PMI TodayThe featured story in the Project Management Institute’s PMI Today magazine was the results of the sixth edition of PMI’s Project Management Salary Survey. The highlight of the survey was that despite the ongoing recession, many project managers have reported salary increases; in fact, 51% of respondents (of which there were nearly 35,000 from 19 different countries) reported increases in total compensation over the past year, with 17% of respondents reporting salary increases of 5% or more.

This is good news for project managers, though I don’t think it is great news – after all, salaries were predicted to rise worldwide during 2010, with global base salary increases projected to rise from 1.90 percent in 2009 to 2.88 percent in 2010. These figures may have been optimistic, but the realization that only half of the project managers who responded to this survey received salary increases isn’t exceptional.

Regardless, the article was interesting and filled with juicy facts, which of course I’m way into. Here are some of the highlights (all dollar figures are in USD):

    Sydney Opera House

  • In six major countries, PMP-certified project managers reported a $10,000 salary advantage over non-PMP-certified project managers
  • The number of years of experience in project management has a huge impact on salary. In Singapore, beginning project managers see a median salary of $36,116, with those in the business for 20 years seeing a salary of $144,280 – a 300% spread
  • The size of the projects managed also contributes toward salary size. In the United States, project managers managing budgets of over $10 million earned 40% more money than those with projects under $100,000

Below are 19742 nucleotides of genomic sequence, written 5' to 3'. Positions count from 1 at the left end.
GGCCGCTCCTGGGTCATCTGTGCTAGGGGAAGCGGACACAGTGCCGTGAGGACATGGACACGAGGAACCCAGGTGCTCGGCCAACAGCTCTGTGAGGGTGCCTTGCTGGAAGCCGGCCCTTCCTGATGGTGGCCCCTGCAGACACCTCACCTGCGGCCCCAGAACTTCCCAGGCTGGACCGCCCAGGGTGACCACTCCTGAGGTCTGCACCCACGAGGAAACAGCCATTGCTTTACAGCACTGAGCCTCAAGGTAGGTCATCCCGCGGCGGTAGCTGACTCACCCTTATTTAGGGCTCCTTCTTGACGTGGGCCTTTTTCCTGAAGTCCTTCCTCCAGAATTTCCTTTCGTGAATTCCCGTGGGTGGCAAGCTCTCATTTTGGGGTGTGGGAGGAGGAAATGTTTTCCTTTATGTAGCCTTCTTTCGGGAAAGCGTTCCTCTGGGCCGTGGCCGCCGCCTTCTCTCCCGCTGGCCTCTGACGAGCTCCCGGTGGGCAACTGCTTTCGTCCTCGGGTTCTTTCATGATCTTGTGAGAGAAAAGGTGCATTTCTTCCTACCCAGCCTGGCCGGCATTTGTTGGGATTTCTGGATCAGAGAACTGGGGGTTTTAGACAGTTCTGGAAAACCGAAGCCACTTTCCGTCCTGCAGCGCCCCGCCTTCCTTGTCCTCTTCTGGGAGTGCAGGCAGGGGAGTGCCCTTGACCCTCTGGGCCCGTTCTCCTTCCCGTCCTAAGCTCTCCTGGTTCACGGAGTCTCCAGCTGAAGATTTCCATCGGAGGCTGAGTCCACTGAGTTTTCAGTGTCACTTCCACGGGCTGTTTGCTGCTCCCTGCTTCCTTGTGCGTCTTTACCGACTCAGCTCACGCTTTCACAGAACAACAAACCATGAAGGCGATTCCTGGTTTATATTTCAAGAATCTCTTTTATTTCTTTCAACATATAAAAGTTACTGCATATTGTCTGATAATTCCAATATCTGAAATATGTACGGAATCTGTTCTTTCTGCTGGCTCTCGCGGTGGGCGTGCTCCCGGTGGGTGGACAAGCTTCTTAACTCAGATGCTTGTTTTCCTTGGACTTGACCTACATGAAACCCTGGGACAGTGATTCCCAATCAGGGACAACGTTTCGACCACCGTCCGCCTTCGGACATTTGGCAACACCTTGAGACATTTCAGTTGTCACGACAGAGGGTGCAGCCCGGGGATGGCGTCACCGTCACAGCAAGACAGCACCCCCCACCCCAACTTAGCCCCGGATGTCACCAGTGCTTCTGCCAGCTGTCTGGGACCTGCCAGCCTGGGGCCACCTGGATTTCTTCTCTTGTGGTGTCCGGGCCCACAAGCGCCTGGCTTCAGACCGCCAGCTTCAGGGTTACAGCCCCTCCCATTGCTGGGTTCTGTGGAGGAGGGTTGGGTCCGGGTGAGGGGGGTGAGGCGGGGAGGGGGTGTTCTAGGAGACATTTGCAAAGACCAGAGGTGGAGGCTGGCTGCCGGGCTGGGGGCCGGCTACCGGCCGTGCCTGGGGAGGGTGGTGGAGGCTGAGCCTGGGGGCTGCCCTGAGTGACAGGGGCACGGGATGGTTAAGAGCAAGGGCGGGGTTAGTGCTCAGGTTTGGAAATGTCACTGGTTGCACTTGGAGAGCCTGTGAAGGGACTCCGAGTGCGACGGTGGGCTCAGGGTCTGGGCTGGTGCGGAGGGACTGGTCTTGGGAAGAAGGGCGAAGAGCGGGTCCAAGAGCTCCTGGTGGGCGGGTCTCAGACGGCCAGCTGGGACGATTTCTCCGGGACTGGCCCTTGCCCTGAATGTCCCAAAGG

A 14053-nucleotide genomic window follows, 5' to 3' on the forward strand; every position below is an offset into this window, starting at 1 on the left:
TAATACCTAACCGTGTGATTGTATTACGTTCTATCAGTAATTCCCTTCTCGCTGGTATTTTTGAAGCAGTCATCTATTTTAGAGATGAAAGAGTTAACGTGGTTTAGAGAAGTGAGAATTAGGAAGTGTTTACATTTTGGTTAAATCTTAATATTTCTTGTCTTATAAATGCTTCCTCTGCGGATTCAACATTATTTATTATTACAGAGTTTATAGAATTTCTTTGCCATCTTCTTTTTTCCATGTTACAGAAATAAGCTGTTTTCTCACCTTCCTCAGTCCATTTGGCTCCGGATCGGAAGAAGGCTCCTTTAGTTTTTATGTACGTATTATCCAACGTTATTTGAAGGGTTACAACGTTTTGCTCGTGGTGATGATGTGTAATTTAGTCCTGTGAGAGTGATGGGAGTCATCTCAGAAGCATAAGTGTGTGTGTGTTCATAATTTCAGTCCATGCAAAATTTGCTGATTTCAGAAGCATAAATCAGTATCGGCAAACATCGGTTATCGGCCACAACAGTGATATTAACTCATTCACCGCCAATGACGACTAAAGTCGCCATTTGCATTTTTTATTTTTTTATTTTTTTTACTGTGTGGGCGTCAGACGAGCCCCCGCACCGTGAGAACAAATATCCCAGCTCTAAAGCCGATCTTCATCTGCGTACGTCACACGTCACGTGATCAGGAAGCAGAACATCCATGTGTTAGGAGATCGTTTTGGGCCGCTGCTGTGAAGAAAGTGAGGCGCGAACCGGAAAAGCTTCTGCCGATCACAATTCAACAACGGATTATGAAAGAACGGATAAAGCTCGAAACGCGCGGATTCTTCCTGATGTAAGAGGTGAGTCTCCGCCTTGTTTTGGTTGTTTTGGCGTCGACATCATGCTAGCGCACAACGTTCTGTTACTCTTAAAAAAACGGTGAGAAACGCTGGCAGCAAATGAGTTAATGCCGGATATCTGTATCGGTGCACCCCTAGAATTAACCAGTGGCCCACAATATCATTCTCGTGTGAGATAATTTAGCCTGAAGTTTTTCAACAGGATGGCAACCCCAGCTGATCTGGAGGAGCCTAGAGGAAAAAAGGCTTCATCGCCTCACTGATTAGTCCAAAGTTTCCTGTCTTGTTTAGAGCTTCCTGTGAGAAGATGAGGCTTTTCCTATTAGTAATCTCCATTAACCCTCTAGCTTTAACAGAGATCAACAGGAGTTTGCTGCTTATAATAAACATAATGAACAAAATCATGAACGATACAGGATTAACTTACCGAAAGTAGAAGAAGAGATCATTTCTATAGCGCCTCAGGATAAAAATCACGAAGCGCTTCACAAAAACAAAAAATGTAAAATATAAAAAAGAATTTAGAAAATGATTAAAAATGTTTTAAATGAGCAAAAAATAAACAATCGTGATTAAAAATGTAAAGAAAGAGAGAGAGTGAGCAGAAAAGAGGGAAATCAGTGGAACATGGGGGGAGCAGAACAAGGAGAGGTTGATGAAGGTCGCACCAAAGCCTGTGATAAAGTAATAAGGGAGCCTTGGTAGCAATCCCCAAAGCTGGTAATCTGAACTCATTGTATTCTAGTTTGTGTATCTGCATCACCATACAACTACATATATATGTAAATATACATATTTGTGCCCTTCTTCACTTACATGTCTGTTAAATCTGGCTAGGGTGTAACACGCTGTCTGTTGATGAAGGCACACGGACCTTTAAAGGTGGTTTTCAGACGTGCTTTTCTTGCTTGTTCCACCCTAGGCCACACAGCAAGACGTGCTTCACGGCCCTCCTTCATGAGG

• In Australia, the country where project management professionals reported the highest median income world-wide, project managers report a median salary of $116,625, program managers a median salary of $128,993, and project portfolio managers a median salary of $146,493.

The salaries of project management professionals varied widely per country, with Australia at the top of the list and China at the bottom. The annualized salary per country (in USD) looked like this:

Australia $116,625.00
Germany $110,267.00
United States $100,000.00
United Kingdom $92,244.00
France $89,406.00
Canada $87,409.00
Japan $84,000.00
Italy $74,505.00
New Zealand $74,290.00
United Arab Emirates $70,505.00
Hong Kong $64,500.00
Saudi Arabia $61,803.00
Brazil $59,715.00
Singapore $56,269.00
South Korea $50,510.00
Mexico $36,768.00
India $27,072.00
Taiwan $26,646.00
China $21,975.00

And for those who prefer charts, here’s a graphical representation of this data:

Average project management salary by country (in USD)

If you receive PMI’s monthly PM Network magazine, the PMI Today newsletter featuring this information should be a part of the package that you have probably already received for April. If not, and you’re a member of PMI, you can access a digital version of PMI Today on PMI’s web site.